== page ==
Coen Brothers' movies tend to spring from two very distinct wells of inspiration. You have the bleak, existential, miserablist Coens (A Serious Man, No Country For Old Men, Inside Llewyn Davis) and the zany, madcap Coens (O Brother Where Art Thou?, Raising Arizona, Intolerable Cruelty) who take their cues more from screwball-comedy maestro Preston Sturges than from someone like Martin Scorsese or Ingmar Bergman.
Most fall on a spectrum between those two poles, and often enough their best films (Fargo, The Big Lebowski, Burn After Reading, Barton Fink) are nestled in the sweet spot that exists dead center between them. The one unifying element in all of their movies is their worship for but utter lack of reverence toward classic movie tropes, which they love to employ and then turn inside out with reckless abandon.
Their new film, Hail, Caesar!, lives pretty comfortably on the screwball side. For a Coen Brothers' film it's surprisingly gentle. The Coens are often accused of harboring a deep contempt for their characters, and in movies like Burn After Reading and Barton Fink it's hard to argue against that. But, as ridiculous as everyone is in Hail, Caesar!, the filmmakers' abiding affection shines through. Even the worst characters here are pretty lovable.
The movie is also a lot more direct about its influences. Set in the 1940s and focusing on a day in the life of a studio "fixer" named Eddie Mannix (Josh Brolin), Hail, Caesar! is sort of the sunnier flip side to Barton Fink's much more vicious take on old Hollywood. Rather than rub our noses in the muck, in Hail, Caesar! the Coens would much rather give us a friendly wink and a nudge. This is a movie that's in love with movies.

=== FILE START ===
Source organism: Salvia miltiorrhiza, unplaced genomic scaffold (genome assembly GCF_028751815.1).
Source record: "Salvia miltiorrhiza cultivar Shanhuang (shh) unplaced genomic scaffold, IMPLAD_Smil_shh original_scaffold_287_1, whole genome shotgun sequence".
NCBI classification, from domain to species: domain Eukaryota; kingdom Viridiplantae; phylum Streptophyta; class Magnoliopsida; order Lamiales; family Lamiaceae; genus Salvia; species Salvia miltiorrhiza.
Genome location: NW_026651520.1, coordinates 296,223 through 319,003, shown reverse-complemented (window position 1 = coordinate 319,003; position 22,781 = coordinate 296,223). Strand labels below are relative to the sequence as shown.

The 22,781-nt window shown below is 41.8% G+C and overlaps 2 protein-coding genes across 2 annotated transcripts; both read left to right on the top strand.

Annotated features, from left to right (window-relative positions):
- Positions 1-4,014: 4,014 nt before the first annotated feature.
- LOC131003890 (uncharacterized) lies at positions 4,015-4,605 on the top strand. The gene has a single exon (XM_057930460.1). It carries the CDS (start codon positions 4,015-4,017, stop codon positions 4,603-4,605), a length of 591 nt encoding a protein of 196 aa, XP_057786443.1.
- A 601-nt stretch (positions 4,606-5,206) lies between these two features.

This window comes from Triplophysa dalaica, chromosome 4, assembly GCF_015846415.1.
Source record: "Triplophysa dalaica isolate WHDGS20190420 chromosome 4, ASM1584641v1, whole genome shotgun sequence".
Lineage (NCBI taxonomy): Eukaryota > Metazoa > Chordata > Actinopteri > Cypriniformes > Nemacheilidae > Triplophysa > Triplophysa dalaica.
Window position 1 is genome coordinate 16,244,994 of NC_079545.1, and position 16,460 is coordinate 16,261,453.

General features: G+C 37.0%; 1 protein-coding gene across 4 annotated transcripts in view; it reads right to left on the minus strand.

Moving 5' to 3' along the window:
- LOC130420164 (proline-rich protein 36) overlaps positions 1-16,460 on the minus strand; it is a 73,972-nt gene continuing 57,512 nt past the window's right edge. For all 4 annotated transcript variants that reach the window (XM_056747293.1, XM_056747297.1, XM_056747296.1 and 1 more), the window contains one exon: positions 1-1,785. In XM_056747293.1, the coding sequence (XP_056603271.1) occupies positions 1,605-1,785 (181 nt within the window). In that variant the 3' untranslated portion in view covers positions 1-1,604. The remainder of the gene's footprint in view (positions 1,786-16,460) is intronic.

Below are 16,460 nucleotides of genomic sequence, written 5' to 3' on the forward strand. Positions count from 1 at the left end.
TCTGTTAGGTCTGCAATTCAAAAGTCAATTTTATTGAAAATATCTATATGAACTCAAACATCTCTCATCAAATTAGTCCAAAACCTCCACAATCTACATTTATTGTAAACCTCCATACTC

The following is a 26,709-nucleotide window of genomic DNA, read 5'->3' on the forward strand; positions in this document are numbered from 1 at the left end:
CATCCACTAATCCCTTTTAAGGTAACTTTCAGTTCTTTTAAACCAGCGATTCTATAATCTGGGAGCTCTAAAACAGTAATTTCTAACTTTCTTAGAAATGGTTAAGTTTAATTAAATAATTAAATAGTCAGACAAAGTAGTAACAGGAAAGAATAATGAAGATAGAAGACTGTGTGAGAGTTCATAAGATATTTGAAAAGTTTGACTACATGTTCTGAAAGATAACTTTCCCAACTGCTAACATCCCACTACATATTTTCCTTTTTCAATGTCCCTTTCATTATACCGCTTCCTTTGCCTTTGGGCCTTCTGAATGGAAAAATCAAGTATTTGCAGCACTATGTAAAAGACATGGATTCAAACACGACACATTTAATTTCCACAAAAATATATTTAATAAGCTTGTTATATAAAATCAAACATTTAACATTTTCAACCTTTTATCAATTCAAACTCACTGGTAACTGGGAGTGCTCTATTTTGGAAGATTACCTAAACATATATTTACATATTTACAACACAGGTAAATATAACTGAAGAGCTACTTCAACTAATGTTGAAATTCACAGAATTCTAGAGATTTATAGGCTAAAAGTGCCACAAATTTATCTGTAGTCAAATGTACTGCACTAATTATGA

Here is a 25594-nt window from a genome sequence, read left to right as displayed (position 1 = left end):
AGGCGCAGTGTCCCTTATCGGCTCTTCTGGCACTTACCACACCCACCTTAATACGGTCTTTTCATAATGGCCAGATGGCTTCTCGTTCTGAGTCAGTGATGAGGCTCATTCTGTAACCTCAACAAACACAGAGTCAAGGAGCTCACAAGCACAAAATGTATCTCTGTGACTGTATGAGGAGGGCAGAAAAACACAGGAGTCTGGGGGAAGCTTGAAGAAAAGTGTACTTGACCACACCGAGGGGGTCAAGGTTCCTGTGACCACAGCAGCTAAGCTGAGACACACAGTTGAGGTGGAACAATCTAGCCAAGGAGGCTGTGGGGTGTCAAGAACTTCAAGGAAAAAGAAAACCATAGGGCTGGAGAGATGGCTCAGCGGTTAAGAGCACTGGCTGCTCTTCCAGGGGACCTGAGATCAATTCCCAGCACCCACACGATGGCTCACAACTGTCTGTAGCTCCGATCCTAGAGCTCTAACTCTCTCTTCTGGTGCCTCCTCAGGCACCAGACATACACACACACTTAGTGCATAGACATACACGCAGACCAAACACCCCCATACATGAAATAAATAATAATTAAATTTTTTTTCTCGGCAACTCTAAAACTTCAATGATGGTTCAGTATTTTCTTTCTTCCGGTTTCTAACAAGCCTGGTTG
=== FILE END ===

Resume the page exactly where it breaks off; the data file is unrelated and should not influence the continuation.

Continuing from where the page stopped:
Eddie is a devout Catholic, and they have a lot of fun turning him into a sort of dimestore Christ figure. He suffers gamely for the sins of his industry, helping a caustic starlet (Scarlett Johansson) cover up an out-of-wedlock pregnancy, guiding a dimwitted singing cowboy (Alden Ehrenreich) who the studio insists on casting in a stuffy drawing-room melodrama, fending off a pair of malicious twin-sister gossip columnists (Tilda Swinton, having a lot of fun), asking a quartet of religious leaders for theological guidance on a script ("The chariot race seemed a little fakey to me," offers the Orthodox patriarch), and — most dramatically — attempting to pay off a mysterious cadre called The Future who have kidnapped one of the studio's biggest stars (George Clooney) for, as it turns out, a pretty asinine reason.
The Coens use this loose narrative framework to recreate scenes from a number of classic Hollywood movies, including Busby Berkeley musicals like Million Dollar Mermaid, Gene Autry singing westerns, and massive Biblical epics like Ben-Hur and The Ten Commandments. They're clearly having the time of their lives skewering some of the more, shall we say, dated elements (the terrible matte paintings and awkward stunts are fantastic), but you can also tell how much they love this shit. The highlight is a Footlight Parade-inspired dance number featuring a tap-dancing Channing Tatum, which moves from silly and cheeky to not-so-subtly homoerotic before it's done.
Hail, Caesar! is packed full of jokes (my favorite is a blink-and-you'll-miss-it gag involving an itchy foot) and movie references both obvious and obscure (one of the minor character's names is a pretty arbitrary callback to Vertigo). The Coens have also seemingly called all their actor friends and invited them over to play. We get a bunch of funny glorified cameos from Jonah Hill, Christopher Lambert, Ralph Fiennes, Frances McDormand, and even Fischer Stevens. I guess John Goodman must have had the flu that day.
You get the sense that everyone was having a blast here, which is not always the case in Coen movies. There's a looseness to the performances that I don't generally associate with their films. Brolin has probably the least fun role, but he provides an anchor for all the ridiculousness swirling around him. Clooney lovingly roasts his own movie-star image and proves once again that he's one of the most underrated comic actors out there. Swinton is both monstrous and hilarious. Johansson's role is pretty one-note, but she plays that note brilliantly. The standouts are Tatum (the less said the better) and relative newcomer Ehrenreich, who steals every scene he's in and is obviously a star in the making.
This movie is a lot of fun, even if it's basically cotton candy. It doesn't pack the punch you tend to expect from these guys, and I'm going to guess it won't have a lot of staying power in relation to their masterpieces. It's pretty much mid-level Coens. But even mid-level Coens tends to be better than 90 percent of the rest of what's out there.